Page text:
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Long-accepted theory of vertebrate origin upended by fossilized lamprey larvae

Canadian Museum of Nature

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IMAGE: Artist's reconstruction showing the life stages of the fossil lamprey Priscomyzon riniensis. It lived around 360 million years ago in a coastal lagoon in what is now South Africa. Clockwise... view more 

Credit: Kristen Tietjen

Ottawa, March 10, 2021 - A new study of fossilized lampreys dating from more than 300 million years ago is challenging a long-held theory about the evolutionary origin of vertebrates (all animals with a backbone). The findings are published March 10 in the science journal Nature.

Lampreys are ancient, jawless, eel-like fishes that arose around half a billion years ago and they have long provided insights into vertebrate evolution. Now, scientists with the Canadian Museum of Nature, the University of Chicago and the Albany Museum in South Africa are reporting their analysis of dozens of tiny fossils that track the life stages and growth of ancient lampreys, from hatchlings to juveniles to adults.

Their results counter the established view that the blind, filter-feeding larvae of modern lampreys (called ammocoetes) are a holdover from the ancestors of all living vertebrates. The new fossil discoveries show that ancient lamprey hatchlings were completely unlike their modern larvae counterparts.

"We've basically removed lampreys from the position of the ancestral condition of vertebrates," explains lead author Tetsuto Miyashita, Ph.D, a palaeontologist with the Canadian Museum of Nature. "So now we need an alternative."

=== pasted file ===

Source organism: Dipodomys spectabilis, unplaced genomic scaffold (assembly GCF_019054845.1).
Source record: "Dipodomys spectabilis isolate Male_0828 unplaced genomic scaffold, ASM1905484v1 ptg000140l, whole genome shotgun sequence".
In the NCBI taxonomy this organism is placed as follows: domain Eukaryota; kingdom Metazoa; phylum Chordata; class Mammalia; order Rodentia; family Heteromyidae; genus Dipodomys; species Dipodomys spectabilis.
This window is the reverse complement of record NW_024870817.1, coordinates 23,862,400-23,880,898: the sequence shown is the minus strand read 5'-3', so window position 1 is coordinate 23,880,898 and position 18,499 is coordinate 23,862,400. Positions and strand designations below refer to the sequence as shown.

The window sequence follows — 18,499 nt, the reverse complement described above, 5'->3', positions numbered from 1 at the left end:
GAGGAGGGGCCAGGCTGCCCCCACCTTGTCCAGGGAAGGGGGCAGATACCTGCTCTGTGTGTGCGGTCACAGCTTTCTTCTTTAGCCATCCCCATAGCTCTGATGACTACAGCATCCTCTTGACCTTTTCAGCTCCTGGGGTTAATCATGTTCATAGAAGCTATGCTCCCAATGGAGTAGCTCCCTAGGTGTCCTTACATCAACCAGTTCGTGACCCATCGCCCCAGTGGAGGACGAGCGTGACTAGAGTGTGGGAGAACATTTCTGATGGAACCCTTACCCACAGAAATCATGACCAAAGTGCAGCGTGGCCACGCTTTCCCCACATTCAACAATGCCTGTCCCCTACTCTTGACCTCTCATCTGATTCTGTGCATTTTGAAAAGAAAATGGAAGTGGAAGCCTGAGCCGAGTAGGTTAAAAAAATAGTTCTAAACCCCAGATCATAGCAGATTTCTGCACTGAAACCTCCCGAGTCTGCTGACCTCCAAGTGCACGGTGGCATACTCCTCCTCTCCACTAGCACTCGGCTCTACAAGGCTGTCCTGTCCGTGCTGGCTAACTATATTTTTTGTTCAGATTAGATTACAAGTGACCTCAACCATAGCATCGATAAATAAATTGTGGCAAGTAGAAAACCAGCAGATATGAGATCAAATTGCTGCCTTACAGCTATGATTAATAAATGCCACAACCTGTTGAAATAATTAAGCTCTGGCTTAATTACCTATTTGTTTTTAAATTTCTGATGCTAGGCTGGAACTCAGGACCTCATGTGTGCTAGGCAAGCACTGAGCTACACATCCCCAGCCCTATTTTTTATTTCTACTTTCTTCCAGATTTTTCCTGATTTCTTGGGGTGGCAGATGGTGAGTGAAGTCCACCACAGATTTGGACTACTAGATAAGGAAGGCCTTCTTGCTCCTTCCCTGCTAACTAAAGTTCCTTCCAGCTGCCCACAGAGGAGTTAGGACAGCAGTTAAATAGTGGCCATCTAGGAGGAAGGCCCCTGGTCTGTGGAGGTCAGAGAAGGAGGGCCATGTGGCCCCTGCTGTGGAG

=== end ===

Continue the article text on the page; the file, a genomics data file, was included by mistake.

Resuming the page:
Miyashita explains that lampreys have a curious life cycle. "Once hatched, the larvae of modern lampreys bury themselves in a riverbed and filter feed before eventually metamorphosing into blood-sucking adults. The larvae are so different from adults that scientists originally thought they were different species. Even after finding out they are just an early phase in the lamprey life cycle, scientists saw the image of our distant ancestors in these seemingly primitive larvae."

The newly discovered lamprey fossils are now changing this story. The fossils, belonging to four extinct species, were discovered in South Africa and the United States (Illinois and Montana) and range in age from 310 to 360 million years old. The researchers found that the smallest individuals, barely 15mm in length (fingernail sized), still carried a yolk sac, signalling that these had only just hatched before dying. Further examination revealed that these youngsters already had large eyes and were armed with a toothed sucker, characteristics that in modern lamprey species only develop in the adults.

"Remarkably, we've got enough specimens to reconstruct a trajectory from hatchling to adult in several independent lineages of early lampreys," said Michael Coates, Ph.D, a biology professor at UChicago and co-author of the study along with Rob Gess, Ph.D at the Albany Museum and Kristen Tietjin at the University of Kansas. "They each show the same pattern: the larval form was like a miniature adult."